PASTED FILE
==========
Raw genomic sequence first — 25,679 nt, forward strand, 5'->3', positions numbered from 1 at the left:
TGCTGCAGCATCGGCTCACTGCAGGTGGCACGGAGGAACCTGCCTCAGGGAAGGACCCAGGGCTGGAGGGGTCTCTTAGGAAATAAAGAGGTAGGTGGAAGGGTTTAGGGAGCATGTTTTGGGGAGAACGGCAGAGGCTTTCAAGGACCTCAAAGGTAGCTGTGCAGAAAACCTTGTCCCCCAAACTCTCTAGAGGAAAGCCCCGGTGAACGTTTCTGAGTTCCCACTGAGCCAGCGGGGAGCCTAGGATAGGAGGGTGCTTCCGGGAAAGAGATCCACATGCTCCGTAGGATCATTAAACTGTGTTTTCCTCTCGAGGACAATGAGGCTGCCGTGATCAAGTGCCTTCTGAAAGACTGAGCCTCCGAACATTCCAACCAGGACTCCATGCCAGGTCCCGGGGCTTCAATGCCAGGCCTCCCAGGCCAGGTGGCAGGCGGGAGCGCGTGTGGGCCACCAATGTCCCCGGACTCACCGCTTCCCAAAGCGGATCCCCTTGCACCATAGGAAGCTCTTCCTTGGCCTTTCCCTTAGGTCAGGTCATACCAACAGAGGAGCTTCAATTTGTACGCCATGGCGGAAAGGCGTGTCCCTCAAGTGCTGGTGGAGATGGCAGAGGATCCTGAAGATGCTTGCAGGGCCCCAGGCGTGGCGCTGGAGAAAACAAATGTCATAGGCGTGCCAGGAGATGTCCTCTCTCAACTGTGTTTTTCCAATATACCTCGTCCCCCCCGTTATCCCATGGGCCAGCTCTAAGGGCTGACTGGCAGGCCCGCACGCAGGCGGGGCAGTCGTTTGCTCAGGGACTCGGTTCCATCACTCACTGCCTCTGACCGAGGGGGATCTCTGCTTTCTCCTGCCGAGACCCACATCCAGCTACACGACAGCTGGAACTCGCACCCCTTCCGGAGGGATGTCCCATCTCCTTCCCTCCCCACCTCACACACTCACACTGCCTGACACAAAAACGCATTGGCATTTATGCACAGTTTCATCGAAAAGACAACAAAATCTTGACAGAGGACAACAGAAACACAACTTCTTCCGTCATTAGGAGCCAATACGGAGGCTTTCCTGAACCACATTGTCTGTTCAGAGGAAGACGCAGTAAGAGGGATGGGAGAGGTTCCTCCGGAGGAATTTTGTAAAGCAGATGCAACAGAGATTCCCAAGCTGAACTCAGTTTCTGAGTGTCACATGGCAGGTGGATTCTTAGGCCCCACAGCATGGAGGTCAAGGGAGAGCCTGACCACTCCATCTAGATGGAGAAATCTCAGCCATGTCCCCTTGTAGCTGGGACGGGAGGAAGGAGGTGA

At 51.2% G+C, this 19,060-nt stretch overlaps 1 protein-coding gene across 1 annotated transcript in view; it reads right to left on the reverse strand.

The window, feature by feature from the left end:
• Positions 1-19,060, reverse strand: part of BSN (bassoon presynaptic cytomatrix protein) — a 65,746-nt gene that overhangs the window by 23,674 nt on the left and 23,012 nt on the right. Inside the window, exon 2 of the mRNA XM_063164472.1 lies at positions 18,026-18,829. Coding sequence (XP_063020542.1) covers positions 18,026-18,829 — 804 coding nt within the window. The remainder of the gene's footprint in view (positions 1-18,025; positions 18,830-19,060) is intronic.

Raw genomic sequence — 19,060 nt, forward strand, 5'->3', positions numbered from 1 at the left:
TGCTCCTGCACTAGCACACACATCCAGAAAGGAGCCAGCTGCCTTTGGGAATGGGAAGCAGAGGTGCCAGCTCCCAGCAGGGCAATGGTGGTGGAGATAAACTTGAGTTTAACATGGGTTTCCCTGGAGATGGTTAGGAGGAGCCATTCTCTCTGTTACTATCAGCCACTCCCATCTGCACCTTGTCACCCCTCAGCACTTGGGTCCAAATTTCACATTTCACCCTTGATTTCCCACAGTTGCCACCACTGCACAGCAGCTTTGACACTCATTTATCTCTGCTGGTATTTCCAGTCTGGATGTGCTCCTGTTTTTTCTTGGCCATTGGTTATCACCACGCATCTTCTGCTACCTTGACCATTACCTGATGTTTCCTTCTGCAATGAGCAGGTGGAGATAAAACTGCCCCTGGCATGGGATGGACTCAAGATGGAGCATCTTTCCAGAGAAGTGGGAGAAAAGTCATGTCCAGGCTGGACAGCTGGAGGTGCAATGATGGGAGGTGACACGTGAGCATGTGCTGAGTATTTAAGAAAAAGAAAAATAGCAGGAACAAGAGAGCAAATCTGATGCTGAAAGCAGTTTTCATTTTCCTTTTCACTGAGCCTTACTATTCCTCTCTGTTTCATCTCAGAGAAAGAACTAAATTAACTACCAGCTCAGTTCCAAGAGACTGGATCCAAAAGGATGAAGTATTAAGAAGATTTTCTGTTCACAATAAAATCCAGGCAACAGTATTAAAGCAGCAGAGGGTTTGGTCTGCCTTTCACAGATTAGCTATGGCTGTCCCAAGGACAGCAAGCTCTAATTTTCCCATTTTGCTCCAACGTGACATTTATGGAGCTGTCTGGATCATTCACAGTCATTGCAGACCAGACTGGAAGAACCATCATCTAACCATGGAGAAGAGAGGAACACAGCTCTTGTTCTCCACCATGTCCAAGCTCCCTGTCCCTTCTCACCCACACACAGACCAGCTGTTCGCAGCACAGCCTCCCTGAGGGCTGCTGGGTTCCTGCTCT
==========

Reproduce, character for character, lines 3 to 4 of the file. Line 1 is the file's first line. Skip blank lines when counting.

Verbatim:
At 51.2% G+C, this 19,060-nt stretch overlaps 1 protein-coding gene across 1 annotated transcript in view; it reads right to left on the reverse strand.

The window, feature by feature from the left end: